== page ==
Apprenticeships are failing to deliver, claims Ofsted

A forthcoming Ofsted report is set to slam the government’s apprenticeship efforts, with chief inspector Sir Michael Wilshaw expected to note that the Conservatives are putting quantity before quality in their pusuit of the three million new apprenticeships target.

 

Poor quality apprenticeships

Ofsted launched an investigation into the last eight years of the apprenticeship sector and will release its findings on October 22nd, with Wilshaw planning to give a ‘hard hitting’ speech to launch his group’s results during a Confederation of British Industry meeting on the same day.

The report is expected to reveal that:

  • Many British apprenticeships are low-level ones, including retail and care roles. Ofsted will highlight that apprenticeships involving ‘cleaning floors’ are not adequate apprenticeships.
  • Some young learners are not even aware that they are undertaking an apprenticeship.
  • For some workers, their apprenticeships are already covering skills that they’ve already learnt.
  • Very few apprenticeships are delivering professional-level skills in the areas most needed.
  • Many apprenticeship courses are failing to equip learners with the skills that many employers are looking for.
  • Ofsted support the government’s drive to create three million apprenticeships by 2020, but warn that they should not sacrifice quality over quantity.

 

Put employers first

This news comes just a few weeks after the Conservative party conference where skills minister Nick Boles admitted that the impending report will reveal ‘‘quite a lot of bad practice.’’

Boles has already made a response before the report has even been released, stating eradicating poor quality training lies at the heart of their apprenticeship initiative.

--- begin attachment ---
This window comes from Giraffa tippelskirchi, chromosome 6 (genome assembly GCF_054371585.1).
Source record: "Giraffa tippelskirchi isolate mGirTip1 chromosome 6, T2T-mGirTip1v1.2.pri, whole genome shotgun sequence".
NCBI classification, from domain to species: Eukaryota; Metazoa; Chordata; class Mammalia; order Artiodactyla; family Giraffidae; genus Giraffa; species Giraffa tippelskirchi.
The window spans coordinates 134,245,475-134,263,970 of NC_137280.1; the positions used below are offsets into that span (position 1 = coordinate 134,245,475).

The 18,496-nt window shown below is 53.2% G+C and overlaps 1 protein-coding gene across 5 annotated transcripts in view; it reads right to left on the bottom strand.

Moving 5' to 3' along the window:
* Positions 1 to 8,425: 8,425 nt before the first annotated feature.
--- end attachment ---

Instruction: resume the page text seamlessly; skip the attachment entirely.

‘‘Ofsted’s report backs up the findings of our 2012 review and provides further evidence for our decision to put employers rather than training providers in the driving seat,’’ said Boles.

 

AELP responds

The Association of Employment and Learning Providers (AELP), a group that delivers over 70 per cent of apprenticeships in England, has hit out at the report, claiming that Ofsted spends too much of its time focussing ‘‘on data and technical measures such as completion and timely completion.’’

‘‘AELP has always supported a more balanced review of measuring quality. We have always proposed a basket of measures which gives much more emphasis to outcomes for learners, impact on business and satisfaction levels of apprentices,’’ said Stewart Segal, chief executive of the AELP.

‘‘In terms of the criticisms of particular types of programmes, we have always believed that more apprentices should progress through to higher level programmes.’’

‘‘However the need to develop high quality entry level programmes has never been more important.  In sectors such as care and hospitality, the training of core staff is key to the delivery of high quality services in sectors where the level of professional standards has to rise to meet the new standards demanded by the market,’’ continued Segal.